Why is work still stuck in the 1930s?

Why is work still stuck in the 1930s?

When they write the obituary of the COVID-19 pandemic there will be a chapter in there somewhere about how it got us, through gritted teeth and lots of resistance, to move away from a model of labour relations derived from a century-old American legislation to something better suited to highly-educated, mobile, flexible and self-motivated knowledge economy workers. 

Which wouldn’t be saying much. 

I wrote my Ottawa Citizen column on the section of the PSAC deal that says requests for remote work have to be handled individually by managers and I am about fit to be tied. 

When you are dealing with highly-educated, highly-skilled professionals, what do you care where they sit to do their job? Or, frankly, what time they do it at? You can certainly set some expectations that you need to know they are reachable during specified hours, but if your highly creative, self-motivated employee finds that she does her best work at the pool while her teenager trains with their swim team, what do you care that the work gets done at 5 am instead of 1 pm in the office?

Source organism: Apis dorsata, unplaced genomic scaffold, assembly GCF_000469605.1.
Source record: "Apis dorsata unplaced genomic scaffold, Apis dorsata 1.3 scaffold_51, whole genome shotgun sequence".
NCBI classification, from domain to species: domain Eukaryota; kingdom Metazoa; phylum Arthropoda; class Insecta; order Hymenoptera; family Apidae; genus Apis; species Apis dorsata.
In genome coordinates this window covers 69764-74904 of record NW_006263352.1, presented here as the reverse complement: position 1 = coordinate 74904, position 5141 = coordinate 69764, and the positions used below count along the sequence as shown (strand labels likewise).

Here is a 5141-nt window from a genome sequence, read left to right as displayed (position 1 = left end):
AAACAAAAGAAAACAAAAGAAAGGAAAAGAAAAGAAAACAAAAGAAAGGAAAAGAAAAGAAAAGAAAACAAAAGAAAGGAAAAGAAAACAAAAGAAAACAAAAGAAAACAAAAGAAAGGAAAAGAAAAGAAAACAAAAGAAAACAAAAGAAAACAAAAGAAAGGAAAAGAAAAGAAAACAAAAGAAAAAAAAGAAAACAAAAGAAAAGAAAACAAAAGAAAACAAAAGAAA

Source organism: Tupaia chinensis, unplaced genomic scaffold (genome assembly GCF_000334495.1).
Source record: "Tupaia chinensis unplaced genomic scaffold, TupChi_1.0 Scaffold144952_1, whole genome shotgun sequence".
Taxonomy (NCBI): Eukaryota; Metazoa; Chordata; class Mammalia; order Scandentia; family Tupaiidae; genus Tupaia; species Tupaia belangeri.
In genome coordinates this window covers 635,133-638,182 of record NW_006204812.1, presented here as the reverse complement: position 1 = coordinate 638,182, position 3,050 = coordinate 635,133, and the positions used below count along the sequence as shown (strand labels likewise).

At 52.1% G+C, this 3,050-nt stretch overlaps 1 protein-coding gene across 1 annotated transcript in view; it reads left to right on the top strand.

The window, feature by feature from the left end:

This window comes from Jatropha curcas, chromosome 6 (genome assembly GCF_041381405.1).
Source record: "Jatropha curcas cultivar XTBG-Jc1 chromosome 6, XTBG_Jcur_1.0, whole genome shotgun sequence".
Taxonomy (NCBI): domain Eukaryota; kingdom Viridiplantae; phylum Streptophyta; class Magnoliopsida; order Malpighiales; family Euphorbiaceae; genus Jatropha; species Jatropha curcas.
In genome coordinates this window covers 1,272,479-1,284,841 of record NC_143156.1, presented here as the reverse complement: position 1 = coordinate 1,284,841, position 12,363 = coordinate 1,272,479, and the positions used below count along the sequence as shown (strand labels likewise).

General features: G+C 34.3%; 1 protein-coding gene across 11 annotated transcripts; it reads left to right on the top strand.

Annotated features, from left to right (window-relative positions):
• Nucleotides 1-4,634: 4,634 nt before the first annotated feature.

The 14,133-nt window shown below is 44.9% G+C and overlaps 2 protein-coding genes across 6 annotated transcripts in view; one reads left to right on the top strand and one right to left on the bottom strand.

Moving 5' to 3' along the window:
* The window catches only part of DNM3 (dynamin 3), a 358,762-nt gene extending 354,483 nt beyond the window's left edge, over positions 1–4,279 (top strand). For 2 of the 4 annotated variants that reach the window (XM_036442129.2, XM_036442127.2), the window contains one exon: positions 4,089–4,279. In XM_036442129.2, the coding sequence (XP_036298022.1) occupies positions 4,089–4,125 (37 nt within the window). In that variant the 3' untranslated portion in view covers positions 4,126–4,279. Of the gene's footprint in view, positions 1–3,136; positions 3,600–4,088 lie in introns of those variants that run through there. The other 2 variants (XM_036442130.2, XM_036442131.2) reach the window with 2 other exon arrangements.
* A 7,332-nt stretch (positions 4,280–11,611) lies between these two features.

And no, you don’t get to talk about productivity. Employees who deliver on their deliverables are productive, no matter where they are or what time they’re up. 

In the end it comes down to trust and control freakery. And really, if you are the kind of manager who doesn’t trust their employees to do their work unless you are directly watching them, don’t be surprised to find yourself alone as all your best employees leave you one after the other to go work for someone who treats them with the respect they’ve earned.